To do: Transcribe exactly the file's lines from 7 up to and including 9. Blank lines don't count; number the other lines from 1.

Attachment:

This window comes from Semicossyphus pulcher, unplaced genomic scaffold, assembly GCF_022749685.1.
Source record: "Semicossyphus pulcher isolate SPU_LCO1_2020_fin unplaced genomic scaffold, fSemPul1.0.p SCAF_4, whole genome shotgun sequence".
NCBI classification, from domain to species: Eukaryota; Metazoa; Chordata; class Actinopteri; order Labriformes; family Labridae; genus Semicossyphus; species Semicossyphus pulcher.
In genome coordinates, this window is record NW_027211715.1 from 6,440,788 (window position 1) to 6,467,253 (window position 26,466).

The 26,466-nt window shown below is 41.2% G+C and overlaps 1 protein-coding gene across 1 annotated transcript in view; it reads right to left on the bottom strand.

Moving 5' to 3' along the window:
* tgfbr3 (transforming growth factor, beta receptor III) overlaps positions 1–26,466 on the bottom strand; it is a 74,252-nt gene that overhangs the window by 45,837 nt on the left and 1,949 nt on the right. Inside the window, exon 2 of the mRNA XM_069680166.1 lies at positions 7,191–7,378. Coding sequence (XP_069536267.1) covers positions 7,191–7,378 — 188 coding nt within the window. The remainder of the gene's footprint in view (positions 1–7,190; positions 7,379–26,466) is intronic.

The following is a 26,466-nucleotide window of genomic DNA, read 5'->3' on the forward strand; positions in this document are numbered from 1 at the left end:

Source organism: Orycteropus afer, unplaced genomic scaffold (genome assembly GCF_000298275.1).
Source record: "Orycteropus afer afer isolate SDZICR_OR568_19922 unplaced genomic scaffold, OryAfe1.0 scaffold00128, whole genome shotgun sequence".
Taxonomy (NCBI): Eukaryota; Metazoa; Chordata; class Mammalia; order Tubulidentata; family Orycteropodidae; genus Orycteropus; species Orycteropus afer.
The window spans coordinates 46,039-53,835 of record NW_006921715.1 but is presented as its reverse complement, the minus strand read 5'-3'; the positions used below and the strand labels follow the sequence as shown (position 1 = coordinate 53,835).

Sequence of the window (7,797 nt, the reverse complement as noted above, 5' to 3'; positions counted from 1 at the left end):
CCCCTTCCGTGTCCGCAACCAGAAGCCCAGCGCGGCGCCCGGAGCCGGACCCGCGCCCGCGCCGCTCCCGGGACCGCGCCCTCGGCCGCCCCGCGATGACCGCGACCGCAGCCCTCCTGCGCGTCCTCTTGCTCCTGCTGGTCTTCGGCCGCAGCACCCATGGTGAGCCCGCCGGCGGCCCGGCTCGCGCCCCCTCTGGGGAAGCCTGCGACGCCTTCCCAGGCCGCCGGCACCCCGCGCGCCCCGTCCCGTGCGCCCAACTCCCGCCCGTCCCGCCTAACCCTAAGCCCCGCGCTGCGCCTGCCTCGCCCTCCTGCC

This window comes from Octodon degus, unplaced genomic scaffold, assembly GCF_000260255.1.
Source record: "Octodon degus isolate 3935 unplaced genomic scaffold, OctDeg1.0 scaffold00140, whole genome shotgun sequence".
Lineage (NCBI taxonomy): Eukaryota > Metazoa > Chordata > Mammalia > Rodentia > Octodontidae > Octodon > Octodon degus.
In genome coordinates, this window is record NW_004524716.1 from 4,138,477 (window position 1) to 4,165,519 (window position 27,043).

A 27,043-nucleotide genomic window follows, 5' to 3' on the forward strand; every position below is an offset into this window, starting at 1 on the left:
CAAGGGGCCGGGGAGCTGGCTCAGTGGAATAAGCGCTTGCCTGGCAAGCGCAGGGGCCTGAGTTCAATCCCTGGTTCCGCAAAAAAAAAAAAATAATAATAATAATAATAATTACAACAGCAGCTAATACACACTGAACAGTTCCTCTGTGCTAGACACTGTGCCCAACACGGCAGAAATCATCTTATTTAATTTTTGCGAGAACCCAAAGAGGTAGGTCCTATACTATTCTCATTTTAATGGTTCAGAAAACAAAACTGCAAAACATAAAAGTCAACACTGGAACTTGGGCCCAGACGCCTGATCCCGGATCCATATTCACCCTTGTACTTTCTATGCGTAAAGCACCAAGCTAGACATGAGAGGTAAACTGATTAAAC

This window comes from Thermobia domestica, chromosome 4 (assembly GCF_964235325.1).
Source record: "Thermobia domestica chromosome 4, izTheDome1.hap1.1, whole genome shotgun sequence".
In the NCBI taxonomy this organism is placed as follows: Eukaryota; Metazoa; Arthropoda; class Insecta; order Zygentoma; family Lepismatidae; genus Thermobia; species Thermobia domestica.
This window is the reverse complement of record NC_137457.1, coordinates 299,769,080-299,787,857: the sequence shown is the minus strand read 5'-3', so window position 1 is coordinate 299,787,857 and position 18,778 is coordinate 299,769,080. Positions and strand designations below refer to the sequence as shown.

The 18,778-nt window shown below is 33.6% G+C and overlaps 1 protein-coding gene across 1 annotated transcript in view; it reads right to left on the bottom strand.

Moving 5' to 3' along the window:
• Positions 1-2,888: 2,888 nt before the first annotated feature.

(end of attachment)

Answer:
* tgfbr3 (transforming growth factor, beta receptor III) overlaps positions 1–26,466 on the bottom strand; it is a 74,252-nt gene that overhangs the window by 45,837 nt on the left and 1,949 nt on the right. Inside the window, exon 2 of the mRNA XM_069680166.1 lies at positions 7,191–7,378. Coding sequence (XP_069536267.1) covers positions 7,191–7,378 — 188 coding nt within the window. The remainder of the gene's footprint in view (positions 1–7,190; positions 7,379–26,466) is intronic.

The following is a 26,466-nucleotide window of genomic DNA, read 5'->3' on the forward strand; positions in this document are numbered from 1 at the left end:

Source organism: Orycteropus afer, unplaced genomic scaffold (genome assembly GCF_000298275.1).